The “Latham 47” Prototype II

The French aviation industry was among the best in the world, and at the time the Latham  was a well-equipped and modern aeroplane with most of the advanced instrumentation that was available. It was primarily constructed for long-distance flights and was taken out of service on the preparations for trans-atlantic flights in order to search for the “Italia.” Plywood was used to reduce the weight of the aircraft itself, and to increase its payload capacity. For the same reason, a boat-shaped fuselage was chosen in order to avoid the increased weight and air resistance that two sturdy pontoons would represent. The compromise involved two small pontoons, one at each wing tip, designed to balance the aircraft on the water. However, during operations on the sea, when there are strong winds and considerable swell, a construction with a keel and two wing pontoons causes great strain on the wings, wing pontoons and wing fittings, particularly when the direction of the wind does not correspond to that of the waves. Under such conditions, the aircraft was probably difficult to manoeuvre on the water.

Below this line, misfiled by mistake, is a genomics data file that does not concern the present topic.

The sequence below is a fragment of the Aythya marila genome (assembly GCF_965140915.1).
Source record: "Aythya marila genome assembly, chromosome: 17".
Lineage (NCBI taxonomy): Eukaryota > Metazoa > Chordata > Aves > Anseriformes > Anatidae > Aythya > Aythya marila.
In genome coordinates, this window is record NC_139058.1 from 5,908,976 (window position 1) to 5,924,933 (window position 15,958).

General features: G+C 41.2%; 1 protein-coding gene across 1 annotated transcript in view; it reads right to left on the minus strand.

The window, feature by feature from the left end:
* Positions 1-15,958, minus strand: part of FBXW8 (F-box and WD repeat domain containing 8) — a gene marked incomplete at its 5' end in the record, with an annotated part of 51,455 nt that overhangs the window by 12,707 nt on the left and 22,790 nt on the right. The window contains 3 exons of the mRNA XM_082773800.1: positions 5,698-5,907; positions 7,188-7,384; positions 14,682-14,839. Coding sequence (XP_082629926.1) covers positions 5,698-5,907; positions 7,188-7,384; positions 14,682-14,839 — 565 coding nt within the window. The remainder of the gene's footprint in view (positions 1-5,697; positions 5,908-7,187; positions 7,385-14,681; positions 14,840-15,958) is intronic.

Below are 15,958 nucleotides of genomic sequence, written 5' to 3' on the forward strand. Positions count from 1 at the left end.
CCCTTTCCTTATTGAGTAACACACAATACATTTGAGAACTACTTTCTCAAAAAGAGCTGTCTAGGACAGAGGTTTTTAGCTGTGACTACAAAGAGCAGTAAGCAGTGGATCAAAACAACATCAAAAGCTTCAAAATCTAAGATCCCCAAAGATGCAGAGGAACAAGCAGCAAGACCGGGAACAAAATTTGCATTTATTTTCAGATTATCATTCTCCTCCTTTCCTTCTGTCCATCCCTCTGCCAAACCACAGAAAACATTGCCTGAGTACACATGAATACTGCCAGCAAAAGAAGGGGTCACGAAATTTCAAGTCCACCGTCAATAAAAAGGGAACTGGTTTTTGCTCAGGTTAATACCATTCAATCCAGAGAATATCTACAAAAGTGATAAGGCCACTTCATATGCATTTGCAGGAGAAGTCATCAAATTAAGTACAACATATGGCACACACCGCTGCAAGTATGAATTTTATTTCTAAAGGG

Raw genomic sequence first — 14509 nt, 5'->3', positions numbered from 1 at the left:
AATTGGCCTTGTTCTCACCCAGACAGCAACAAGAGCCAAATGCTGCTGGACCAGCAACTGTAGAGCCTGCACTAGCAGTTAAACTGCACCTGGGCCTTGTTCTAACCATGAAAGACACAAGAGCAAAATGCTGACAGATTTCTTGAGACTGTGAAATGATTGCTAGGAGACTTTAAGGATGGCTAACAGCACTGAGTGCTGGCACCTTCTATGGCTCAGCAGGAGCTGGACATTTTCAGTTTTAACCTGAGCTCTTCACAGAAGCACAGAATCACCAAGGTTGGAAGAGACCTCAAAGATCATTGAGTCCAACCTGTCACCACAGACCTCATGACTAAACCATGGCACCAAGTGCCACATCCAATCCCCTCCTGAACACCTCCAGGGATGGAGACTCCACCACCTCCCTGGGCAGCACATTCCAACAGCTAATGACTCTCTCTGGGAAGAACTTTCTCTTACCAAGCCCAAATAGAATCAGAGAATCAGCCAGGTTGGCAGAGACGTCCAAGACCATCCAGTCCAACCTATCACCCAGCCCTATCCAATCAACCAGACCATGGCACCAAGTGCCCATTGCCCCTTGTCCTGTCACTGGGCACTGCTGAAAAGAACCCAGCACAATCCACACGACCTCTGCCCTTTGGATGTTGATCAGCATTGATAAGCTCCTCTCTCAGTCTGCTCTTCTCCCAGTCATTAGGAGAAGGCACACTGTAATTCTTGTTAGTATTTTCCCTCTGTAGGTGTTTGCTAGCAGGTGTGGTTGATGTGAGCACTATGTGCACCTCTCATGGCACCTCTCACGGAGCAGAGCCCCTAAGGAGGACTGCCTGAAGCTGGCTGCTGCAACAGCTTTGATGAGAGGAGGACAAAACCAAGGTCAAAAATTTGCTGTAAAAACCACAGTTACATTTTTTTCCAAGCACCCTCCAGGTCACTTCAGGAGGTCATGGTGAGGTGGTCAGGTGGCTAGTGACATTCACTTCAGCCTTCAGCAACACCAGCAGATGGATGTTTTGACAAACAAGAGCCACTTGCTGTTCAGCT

The range of the aircraft was more than sufficient for the planned distances with intermediate landings and refuelling.